U.S. energy company executives polled by the Federal Reserve Bank of Dallas have an optimistic outlook driven by upticks in activity and a jump in oil prices, according to a survey released on June 23.

Oil and gas producers are spending more money on projects and expect to raise that amount again next year, according to executives contacted by the Dallas Fed.

The rosier outlook comes as oil prices on June 23 climbed to the highest levels since late 2018 on crude inventory declines, while shares in oil and gas companies traded higher.

The Dallas Fed survey includes executives from Texas, Louisiana and New Mexico.

Three-quarters of executives said they believe there will be a global crude oil supply gap in the next two to four years.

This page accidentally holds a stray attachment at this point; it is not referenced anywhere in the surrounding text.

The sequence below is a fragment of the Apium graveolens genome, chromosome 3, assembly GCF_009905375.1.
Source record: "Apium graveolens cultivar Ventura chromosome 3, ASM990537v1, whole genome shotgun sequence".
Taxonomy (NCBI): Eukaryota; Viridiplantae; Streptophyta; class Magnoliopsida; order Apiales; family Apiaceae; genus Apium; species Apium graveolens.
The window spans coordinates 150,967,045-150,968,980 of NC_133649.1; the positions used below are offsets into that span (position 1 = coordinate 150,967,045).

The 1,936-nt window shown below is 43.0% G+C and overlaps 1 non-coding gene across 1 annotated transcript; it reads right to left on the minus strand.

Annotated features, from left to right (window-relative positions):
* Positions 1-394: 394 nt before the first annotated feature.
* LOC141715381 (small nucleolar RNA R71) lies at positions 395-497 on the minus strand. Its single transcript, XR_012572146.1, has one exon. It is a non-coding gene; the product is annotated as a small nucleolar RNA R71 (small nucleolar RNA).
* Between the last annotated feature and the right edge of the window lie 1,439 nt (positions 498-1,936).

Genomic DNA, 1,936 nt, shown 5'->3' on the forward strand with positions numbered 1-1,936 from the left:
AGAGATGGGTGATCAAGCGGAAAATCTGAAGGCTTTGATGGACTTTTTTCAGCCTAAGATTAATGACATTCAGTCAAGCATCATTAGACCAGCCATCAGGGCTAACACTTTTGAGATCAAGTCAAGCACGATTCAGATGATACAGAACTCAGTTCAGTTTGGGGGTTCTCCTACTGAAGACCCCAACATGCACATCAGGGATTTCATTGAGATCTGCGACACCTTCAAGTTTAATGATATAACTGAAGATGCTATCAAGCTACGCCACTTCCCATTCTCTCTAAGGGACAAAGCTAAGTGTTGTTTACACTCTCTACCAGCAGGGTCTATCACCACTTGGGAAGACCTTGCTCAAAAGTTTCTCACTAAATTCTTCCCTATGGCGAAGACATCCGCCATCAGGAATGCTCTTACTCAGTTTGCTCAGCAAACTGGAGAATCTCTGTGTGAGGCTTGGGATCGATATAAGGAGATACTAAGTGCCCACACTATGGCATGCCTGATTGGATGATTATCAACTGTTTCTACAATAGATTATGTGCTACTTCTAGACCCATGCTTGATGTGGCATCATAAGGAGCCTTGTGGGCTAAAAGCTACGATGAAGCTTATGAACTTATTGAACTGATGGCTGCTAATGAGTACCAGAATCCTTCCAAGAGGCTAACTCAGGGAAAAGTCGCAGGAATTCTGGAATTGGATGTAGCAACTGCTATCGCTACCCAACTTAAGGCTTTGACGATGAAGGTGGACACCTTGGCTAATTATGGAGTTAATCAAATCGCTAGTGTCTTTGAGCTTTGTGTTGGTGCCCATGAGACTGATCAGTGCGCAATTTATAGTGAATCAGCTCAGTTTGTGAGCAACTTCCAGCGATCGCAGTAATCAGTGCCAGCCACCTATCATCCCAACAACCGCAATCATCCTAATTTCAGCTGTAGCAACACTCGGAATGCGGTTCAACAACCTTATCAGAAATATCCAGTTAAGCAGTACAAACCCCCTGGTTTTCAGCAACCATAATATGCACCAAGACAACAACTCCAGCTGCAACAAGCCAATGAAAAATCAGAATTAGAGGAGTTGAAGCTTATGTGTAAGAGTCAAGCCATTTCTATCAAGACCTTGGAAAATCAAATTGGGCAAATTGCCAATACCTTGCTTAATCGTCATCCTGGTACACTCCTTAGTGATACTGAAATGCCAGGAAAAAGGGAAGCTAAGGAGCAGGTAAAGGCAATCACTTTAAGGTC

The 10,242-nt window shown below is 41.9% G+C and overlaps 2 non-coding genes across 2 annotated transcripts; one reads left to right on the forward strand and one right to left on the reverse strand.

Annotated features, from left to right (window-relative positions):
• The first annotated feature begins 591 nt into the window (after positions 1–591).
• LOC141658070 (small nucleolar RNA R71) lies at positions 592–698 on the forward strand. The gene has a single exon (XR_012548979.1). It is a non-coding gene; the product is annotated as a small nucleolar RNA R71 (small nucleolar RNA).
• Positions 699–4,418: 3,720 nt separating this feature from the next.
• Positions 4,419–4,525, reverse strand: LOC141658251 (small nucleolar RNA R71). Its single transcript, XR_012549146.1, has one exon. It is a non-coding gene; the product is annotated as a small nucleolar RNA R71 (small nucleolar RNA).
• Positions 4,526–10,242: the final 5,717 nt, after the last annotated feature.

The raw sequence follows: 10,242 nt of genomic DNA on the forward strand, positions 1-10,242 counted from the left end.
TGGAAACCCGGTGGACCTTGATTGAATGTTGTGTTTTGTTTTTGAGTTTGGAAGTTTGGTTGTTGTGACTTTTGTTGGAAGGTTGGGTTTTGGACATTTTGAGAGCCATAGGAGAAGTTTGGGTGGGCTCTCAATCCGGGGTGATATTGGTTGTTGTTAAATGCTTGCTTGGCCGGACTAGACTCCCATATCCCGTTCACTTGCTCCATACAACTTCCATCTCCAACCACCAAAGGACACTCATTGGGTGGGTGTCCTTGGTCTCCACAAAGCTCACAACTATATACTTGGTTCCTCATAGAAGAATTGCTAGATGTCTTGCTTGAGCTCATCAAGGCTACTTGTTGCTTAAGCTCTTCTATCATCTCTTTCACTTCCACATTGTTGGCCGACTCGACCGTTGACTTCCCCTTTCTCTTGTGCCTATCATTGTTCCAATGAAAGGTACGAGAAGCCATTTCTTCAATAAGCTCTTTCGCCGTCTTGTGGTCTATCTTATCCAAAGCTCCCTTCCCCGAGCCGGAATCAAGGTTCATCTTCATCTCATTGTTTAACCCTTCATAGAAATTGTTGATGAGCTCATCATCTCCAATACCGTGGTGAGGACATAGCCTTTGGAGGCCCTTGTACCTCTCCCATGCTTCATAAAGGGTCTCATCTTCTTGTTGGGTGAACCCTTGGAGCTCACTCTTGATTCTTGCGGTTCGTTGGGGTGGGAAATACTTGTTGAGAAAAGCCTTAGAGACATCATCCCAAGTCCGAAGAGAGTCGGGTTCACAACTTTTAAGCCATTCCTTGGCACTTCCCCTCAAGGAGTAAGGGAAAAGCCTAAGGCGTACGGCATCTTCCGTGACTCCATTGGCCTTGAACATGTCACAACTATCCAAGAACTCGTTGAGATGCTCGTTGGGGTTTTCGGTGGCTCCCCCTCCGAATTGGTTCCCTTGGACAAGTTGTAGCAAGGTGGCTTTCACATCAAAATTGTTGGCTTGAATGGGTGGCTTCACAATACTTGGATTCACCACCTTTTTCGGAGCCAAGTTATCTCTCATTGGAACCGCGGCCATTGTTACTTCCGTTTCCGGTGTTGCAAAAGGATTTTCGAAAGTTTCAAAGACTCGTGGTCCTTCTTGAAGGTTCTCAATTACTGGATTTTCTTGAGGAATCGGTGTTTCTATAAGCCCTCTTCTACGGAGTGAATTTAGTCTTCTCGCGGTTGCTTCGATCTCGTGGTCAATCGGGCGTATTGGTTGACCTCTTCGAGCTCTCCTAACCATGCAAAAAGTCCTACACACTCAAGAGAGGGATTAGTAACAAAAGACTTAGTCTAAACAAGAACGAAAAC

A lack of capital is constraining the U.S. industry from adding much to supply, survey respondents said.

Of 400 institutional investors that one executive knows, “approximately one is willing to give new capital to oil and gas investment,” said one anonymous survey respondent. “This underinvestment coupled with steep shale declines will cause prices to rocket in the next two to three years.”

While the U.S. industry has a reputation for rushing equipment back to the field as prices rise, OPEC and allies, known as OPEC+, meets July 1 to discuss further easing oil output cuts.

“Don’t take the bait, drillers: Stay capital disciplined and enjoy the higher prices for your product,” another U.S. executive said.

Oilfield services firms reported improvement in equipment use, operating margins and the prices received for services.

Most executives—82%—do not think a carbon tax should be used to reduce carbon emissions, according to the survey.